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Friday, October 28, 2011

Pensioner kills neighbour's cat with air rifle as it was chasing birds away

-Retired builder admitted 'losing control' before the shooting
-Bird lover fined £400 for potshot at five-month old Hartley

By Nadia Gilani

He said that he had thought the ginger and white cat was feral.

A retired builder shot his neighbour's cat with an air rifle because it was chasing birds in his garden, a court heard.

Eric Reeves, 68, shot five-month old Hartley after 'losing control' on August 8 at his home in Bradenham near Dereham, Norfolk.

Reeves admitted a charge of causing unnecessary suffering but claimed he had not realised the cat belonged to his neighbour, Nicholas Townley.

The cat survived and managed to walk back to his owner's home, King's Lynn Magistrates court heard.

Jonathan Eales, prosecuting on behalf of the RSPCA said: 'Mr Townley examined the cat and found bleeding coming from his right-hand side and when he tried to clean the wound the cat was sick.

'Mr Townley took the cat to see a vet who told him the cat had a puncture wound which would have been caused by a fall or an air gun pellet.

'As Mr Townley didn't think it was a pellet, the cat was given antibiotics', it was reported in The Daily Telegraph.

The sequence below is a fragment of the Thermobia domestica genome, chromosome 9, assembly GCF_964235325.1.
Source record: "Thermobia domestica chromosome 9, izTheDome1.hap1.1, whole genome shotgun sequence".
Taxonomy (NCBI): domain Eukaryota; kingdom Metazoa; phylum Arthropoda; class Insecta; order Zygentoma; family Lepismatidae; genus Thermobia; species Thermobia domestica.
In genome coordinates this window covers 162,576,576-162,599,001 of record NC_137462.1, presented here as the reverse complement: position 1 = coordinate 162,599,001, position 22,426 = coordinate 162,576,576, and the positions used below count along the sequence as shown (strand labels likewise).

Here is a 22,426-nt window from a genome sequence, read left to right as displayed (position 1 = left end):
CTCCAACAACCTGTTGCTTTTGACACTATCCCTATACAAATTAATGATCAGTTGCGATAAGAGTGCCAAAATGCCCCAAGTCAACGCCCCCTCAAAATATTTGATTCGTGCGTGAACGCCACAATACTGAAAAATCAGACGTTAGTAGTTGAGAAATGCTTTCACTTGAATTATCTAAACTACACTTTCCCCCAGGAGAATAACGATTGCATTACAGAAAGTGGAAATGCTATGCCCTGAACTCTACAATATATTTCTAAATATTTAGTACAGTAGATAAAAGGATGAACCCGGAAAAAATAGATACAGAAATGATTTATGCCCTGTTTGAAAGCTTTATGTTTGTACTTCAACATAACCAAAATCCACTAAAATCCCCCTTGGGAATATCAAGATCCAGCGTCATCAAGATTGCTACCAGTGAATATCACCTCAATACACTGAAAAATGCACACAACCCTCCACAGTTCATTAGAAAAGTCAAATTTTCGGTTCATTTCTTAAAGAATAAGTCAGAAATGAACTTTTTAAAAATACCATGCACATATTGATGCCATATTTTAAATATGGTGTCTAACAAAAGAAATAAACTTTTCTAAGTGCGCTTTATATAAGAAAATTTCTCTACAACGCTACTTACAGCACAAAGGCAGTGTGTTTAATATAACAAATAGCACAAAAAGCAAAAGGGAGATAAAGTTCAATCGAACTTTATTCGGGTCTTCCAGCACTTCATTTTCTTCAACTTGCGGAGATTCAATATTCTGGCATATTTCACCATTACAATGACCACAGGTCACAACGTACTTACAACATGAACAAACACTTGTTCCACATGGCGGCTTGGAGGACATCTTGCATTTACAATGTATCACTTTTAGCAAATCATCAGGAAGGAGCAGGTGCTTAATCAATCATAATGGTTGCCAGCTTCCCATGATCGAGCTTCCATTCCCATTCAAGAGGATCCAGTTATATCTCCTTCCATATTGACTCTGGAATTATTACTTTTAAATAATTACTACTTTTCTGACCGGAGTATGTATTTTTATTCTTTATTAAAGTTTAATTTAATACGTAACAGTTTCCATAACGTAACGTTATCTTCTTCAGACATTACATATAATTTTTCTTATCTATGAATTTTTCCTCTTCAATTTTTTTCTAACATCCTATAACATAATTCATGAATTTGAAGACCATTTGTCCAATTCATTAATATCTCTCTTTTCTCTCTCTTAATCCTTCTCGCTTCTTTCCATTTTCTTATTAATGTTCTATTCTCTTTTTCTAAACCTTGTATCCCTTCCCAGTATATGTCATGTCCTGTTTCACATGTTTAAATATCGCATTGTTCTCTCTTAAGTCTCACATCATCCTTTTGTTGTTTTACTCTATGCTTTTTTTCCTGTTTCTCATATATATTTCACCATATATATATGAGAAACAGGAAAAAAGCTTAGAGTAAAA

An X-ray later revealed that the air gun pellet had punctured the cat's intestine.

Mr Townley found his pet in distress the next morning and took it back to the veterinary surgery but it died on arrival.

Reeves later went to see Mr Townley at his home where he admitted to the shooting.

He explained that he shot the animal as he was having problems with feral cats scaring birds from his garden.

The court heard that Reeves feeds wild birds that come to his garden and when he saw the cat, he 'lost it'.

Ian Graham, defending said: 'He has shown a lot of remorse and is horrified by the pain the cat suffered.

'He is a bird lover and likes to spend his money on bird feed.

'He also used to have a cat himself. He has no bad attitude towards animals or cats and offered to pay for the vet bills but that offer was rejected.'

Reeves was ordered to do 100 hours' unpaid work and pay £400 in costs.

RSPCA inspector, Dave Padmore said: 'This sends out a clear message that it is unacceptable to go around shooting animals.'



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